Are we like the Levite in the story? Do we think there are people for whom it is not worth taking a risk? Do we think that people are responsible for their own fate, and although we might know how bad things are for them , we do not feel any need to stretch out our hand to help them? Do we stand in judgement on people of whose lives we might know nothing at all? Do we think our faith gives us the right to pass judgement?
The fourth man in the story takes a great risk and shows great generosity. Verse 33 tells us, “But a Samaritan while travelling came near him; and when he saw him, he was moved with pity.” He has seen the same man as the priest and the Levite, but instead of crossing the road, he shows compassion. Verse 34 says, “He went to him and bandaged his wounds, having poured oil and wine on them. Then he put him on his own animal, brought him to an inn, and took care of him.” The man lying in the road is a stranger, the Samaritan does not owe him anything, he has already shown great kindness, but he goes further, in Verse 35, we read, “The next day he took out two denarii, gave them to the innkeeper, and said, ‘Take care of him; and when I come back, I will repay you whatever more you spend.'” The sectarian divide was such that the Samaritan was going to face danger and expense and was not going to receive any thanks from either community for his actions; the only person grateful would be the man himself. The man had done nothing to deserve such generosity, what the Samaritan shows is a picture of God’s grace. Grace is doing something undeserved, grace is giving in abundance. The Samaritan’s faith was a faith of grace.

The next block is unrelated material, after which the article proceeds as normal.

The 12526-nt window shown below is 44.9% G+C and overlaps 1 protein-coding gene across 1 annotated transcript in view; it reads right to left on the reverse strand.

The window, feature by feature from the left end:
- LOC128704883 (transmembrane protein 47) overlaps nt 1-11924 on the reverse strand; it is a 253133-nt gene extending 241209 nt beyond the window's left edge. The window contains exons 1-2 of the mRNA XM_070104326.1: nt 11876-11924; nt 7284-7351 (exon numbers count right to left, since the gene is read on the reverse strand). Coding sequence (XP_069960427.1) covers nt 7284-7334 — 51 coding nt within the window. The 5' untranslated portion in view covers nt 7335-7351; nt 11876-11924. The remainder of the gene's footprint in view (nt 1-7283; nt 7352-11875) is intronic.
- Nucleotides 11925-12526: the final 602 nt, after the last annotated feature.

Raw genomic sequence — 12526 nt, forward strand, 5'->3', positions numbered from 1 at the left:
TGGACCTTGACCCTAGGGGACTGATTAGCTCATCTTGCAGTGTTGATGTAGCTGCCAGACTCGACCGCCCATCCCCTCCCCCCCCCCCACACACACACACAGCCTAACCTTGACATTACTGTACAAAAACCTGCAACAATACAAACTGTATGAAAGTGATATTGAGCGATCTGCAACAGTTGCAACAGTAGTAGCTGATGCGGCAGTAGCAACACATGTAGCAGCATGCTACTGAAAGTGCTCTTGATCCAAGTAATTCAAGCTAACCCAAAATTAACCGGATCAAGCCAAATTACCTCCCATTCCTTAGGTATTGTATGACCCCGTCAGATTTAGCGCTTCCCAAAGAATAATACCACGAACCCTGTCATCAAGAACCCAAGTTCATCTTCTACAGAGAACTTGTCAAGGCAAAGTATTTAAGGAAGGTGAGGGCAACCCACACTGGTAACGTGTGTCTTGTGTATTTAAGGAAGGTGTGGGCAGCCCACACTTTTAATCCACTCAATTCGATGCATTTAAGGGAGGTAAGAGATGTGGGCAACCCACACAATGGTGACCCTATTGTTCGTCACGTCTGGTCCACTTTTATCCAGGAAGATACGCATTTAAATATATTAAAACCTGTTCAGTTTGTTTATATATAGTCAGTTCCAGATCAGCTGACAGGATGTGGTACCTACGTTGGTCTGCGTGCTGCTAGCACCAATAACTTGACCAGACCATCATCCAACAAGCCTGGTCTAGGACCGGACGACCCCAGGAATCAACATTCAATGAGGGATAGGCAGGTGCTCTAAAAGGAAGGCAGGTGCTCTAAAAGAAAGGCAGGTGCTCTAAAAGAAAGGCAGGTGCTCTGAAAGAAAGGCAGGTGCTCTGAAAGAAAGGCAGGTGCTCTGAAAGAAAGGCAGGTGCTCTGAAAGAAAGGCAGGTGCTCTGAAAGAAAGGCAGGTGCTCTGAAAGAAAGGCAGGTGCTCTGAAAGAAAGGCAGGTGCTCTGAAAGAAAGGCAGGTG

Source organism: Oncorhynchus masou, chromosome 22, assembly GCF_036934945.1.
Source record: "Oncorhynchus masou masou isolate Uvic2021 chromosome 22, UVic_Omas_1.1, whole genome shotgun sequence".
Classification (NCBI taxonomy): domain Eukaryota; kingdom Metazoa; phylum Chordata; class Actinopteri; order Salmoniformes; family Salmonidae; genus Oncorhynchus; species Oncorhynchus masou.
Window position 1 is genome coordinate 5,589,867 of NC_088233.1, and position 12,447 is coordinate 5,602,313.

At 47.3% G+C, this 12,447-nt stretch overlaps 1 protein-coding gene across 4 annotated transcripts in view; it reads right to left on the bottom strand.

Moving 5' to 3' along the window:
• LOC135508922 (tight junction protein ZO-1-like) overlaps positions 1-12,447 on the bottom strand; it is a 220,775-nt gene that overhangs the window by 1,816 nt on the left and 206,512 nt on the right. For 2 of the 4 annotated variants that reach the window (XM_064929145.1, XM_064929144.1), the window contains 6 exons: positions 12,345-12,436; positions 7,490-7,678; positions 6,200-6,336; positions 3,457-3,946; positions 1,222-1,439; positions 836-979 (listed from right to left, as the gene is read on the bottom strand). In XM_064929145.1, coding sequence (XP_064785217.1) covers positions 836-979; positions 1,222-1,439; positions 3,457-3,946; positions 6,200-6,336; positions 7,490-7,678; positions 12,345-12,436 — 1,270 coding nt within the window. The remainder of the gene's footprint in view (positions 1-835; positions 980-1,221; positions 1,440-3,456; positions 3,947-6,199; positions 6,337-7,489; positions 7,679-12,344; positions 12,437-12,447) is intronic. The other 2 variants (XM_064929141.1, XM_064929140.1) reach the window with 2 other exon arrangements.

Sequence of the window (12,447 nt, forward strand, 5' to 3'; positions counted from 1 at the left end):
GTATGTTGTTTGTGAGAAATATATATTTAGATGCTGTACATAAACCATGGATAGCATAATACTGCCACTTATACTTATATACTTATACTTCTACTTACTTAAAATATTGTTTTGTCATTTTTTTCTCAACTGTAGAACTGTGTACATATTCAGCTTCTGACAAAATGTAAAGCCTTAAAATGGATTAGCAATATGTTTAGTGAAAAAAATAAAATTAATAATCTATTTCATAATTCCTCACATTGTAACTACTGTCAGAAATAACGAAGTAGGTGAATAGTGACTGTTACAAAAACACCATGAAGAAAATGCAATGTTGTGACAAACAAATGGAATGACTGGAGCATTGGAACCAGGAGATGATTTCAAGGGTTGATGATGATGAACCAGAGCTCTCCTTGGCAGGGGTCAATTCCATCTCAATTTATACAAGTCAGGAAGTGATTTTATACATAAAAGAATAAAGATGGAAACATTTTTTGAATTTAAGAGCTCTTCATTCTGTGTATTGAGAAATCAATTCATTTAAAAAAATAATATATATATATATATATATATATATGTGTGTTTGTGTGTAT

When we look at ourselves, we can see the Samaritan in the parable as a picture of Jesus who comes to help us, even though we may have been irresponsible, even though we may have made ourselves vulnerable, even if we have been judged by others, Jesus comes to help us. We have done nothing to merit what Jesus does for us, but he picks us up and carries us to safety and provides for us. If this is what Jesus does for us, if the story of the Samaritan is the story of a man who showed grace, then if we are followers of Jesus, we must show grace to others.
The man who was attacked met with three responses: fear, judgement, and grace. Which response would we have made?